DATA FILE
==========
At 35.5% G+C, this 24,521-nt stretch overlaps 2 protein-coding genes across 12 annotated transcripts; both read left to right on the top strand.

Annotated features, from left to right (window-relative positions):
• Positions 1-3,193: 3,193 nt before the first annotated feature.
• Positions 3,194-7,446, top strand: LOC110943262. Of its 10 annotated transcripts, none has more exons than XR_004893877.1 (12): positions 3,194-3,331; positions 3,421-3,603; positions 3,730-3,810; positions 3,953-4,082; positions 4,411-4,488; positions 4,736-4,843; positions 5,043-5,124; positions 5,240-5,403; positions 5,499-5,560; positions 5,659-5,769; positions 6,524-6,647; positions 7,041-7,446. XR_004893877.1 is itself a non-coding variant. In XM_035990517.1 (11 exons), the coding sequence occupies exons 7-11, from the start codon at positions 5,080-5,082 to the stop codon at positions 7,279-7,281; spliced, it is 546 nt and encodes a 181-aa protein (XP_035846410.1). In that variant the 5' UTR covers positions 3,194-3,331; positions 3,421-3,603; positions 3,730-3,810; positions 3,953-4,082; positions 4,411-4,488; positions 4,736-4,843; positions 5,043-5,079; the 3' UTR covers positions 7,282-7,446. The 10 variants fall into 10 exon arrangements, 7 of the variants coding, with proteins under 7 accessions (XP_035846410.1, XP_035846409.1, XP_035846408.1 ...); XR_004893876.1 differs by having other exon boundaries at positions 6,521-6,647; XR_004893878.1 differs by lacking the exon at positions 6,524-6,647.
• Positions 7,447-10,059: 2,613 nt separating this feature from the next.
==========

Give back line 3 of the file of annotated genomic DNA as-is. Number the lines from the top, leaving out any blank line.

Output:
• Positions 1-3,193: 3,193 nt before the first annotated feature.